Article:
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Viewpoint: It’s Time to Pay College Athletes

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retrieved from sports.yahoo.com

retrieved from sports.yahoo.com

retrieved from sports.yahoo.com

Tyler Behm, Sports Reporter

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Yahoo Sports recently published a report that said that the ongoing FBI investigation would completely change the sport of college basketball with the sheer number of players, coaches, and organizations that have been linked to bribery. Then, a couple days later, ESPN published a report saying that the FBI had a wiretap of Arizona Coach Sean Miller discussing paying current Arizona player DeAndre Ayton $100,000.

It is widely accepted that the NCAA, especially NCAA basketball, is corrupt. Multiple NBA players, including LeBron James, Lonzo Ball, and Ben Simmons, have stated how everyone knows the NCAA is corrupt. According to Hannah Withiam of the New York Post, Ball said, “Everybody’s getting paid anyway. You might as well make it legal. That’s how I feel.”

Now just because everyone is doing something illegal, that doesn’t mean that it should be legal. However, college athletes should be paid for what they do—nothing extravagant, but compensation for what they do—as they generate revenue for the schools.

College athletes are adults. They should be allowed to make money and profit from their own name and likenesses. As the rules currently stand, they cannot. If some schools have the players’ names on the back of the jerseys, and they sell replica jerseys, why not sell the ones with the names on the back and let the players have a portion of the proceeds, like in the pros?

The coaches get paid, and they get paid handsomely. According to Sports Illustrated in March 2018, Mike Krzyewski, the head Duke men’s basketball coach, makes $8.98 million a year. If you take just 1/3 of his salary and divide it evenly amongst the 14 players listed on the roster, each player would get $213,809 a year. This is way more than what I think they should be paid, but it shows you the discrepancy.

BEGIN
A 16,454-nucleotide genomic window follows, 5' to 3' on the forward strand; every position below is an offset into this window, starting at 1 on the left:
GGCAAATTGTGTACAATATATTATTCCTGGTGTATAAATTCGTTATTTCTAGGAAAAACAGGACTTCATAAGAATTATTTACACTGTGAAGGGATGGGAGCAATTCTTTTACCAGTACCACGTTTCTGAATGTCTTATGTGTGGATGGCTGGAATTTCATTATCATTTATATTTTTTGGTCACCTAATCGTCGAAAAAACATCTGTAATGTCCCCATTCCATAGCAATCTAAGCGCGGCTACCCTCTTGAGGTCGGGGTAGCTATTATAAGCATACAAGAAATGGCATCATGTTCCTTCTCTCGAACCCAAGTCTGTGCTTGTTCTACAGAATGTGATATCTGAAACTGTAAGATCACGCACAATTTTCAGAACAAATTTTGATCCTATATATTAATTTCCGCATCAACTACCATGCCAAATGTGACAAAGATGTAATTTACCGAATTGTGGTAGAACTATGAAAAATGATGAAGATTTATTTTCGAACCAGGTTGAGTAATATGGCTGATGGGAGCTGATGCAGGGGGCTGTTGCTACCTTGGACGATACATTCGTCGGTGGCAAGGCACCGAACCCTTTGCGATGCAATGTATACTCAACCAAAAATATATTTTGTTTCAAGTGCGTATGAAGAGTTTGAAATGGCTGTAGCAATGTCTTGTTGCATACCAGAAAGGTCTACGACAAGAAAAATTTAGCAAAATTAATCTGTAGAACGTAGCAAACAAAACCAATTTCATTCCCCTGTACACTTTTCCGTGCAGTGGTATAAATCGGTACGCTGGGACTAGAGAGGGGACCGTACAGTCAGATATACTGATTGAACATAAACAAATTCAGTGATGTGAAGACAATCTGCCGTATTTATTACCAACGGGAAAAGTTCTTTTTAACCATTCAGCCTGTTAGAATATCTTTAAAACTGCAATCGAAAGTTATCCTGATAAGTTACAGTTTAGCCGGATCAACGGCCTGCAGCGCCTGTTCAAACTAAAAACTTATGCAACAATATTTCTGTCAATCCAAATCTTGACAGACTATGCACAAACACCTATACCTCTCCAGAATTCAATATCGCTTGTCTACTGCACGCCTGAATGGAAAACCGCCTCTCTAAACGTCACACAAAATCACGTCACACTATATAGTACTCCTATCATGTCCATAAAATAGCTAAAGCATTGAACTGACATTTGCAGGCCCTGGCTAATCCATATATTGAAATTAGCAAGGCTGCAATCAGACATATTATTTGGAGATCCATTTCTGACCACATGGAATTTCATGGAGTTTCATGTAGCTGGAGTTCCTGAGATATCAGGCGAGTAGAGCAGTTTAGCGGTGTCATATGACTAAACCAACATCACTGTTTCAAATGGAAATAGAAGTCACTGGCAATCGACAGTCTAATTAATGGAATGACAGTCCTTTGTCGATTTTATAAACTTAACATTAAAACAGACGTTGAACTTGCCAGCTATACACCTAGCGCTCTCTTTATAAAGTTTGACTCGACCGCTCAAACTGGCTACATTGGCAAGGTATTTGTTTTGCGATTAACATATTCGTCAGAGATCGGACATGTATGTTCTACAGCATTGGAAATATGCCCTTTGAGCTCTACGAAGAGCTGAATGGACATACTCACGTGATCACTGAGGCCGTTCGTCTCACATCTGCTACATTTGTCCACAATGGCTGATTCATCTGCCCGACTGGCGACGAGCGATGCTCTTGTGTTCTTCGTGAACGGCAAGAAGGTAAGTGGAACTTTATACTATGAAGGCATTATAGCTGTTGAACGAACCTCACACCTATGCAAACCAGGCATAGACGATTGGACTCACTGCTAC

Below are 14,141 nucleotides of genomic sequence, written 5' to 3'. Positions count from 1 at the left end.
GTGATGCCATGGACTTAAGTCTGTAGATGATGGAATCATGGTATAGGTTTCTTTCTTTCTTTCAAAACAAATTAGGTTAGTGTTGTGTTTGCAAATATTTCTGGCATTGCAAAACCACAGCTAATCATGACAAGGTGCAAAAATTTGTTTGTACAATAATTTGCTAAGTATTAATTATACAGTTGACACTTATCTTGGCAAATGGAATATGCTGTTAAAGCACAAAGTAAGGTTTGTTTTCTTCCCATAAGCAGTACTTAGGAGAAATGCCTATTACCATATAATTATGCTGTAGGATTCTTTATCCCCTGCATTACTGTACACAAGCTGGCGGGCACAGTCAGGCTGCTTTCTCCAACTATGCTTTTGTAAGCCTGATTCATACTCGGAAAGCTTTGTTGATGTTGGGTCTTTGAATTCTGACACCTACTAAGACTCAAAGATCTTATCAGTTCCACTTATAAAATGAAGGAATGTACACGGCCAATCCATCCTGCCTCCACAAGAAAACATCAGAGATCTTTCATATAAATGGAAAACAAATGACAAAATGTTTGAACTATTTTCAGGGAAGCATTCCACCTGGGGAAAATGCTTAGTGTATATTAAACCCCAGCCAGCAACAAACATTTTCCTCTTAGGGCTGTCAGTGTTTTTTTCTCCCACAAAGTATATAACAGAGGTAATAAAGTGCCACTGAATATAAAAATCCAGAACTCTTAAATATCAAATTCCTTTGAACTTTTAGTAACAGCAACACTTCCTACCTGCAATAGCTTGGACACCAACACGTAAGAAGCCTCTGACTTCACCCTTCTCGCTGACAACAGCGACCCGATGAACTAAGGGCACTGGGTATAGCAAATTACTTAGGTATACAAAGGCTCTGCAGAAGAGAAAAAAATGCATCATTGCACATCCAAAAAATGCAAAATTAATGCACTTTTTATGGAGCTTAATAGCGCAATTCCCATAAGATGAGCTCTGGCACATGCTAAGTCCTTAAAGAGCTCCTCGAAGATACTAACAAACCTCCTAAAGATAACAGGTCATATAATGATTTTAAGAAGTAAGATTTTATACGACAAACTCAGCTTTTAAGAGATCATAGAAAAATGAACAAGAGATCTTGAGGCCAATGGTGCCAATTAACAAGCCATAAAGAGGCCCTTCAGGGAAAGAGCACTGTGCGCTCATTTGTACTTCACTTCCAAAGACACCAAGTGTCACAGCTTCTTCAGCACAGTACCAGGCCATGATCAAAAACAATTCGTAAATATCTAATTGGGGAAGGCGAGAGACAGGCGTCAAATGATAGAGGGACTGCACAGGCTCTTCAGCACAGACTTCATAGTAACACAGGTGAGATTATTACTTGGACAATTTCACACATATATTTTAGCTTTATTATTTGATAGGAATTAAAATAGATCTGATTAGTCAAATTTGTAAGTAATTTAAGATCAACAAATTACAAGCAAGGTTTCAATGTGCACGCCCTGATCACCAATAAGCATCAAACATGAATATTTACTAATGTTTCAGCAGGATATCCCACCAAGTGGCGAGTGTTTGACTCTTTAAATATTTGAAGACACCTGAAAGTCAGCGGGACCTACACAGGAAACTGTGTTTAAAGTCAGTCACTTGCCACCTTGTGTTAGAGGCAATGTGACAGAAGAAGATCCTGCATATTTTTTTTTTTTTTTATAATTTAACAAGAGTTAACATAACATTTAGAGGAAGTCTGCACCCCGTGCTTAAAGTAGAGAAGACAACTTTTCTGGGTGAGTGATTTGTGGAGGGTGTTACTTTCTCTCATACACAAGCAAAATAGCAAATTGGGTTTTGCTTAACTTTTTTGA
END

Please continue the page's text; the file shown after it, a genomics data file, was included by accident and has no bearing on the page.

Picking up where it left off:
There have also been cases like those of Shabazz Napier. In 2014, Napier, then playing for the University of Connecticut, said to reporters that there were nights that he went to bed hungry. He said this was because while his scholarship gives him free food, he spends so much time with the basketball team that all the main dining halls were closed by the time he could go get dinner.

Now the implementation of this would, without a doubt, be insanely difficult. The amount of payment to give each individual sport and gender who plays the sport would be near impossible to figure out. I don’t believe college athletes should be paid anything excessive, but a living wage. Also, however much is paid to one sport, the EXACT SAME amount should be paid to the women’s equivalent of the sport, if there is one. No exceptions.

Now what about us? UWL is a Division III school and does not give out scholarships for athletics. But this doesn’t mean that the athletes aren’t putting in work. The men’s track and field team just won their 17th straight indoor conference title; the women won their sixth straight. It would be difficult, almost impossible, to pay all college athletes at all sports, as D-III does not generate nearly the amount of revenue that D-I sports do. I think this is fair because D-III teams and sports do not have to travel nearly as much as higher divisions, giving them more time for their studies.

College athletes put way too much work into what they do to not receive payment. In many cases, the scholarship is not equivalent to what the university will make off these students. As exhibited by the recent controversies with bribery in the NCAA to the exploitation of Olympic Athletes, there is corruption in sport and it’s time to change that.

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About the Writer
Tyler Behm, Staff Reporter


Year at UWL: Sophomore
Hometown: New Berlin, WI
Major: Communication Studies- Broadcast and Digital Media
Minors: Political Science
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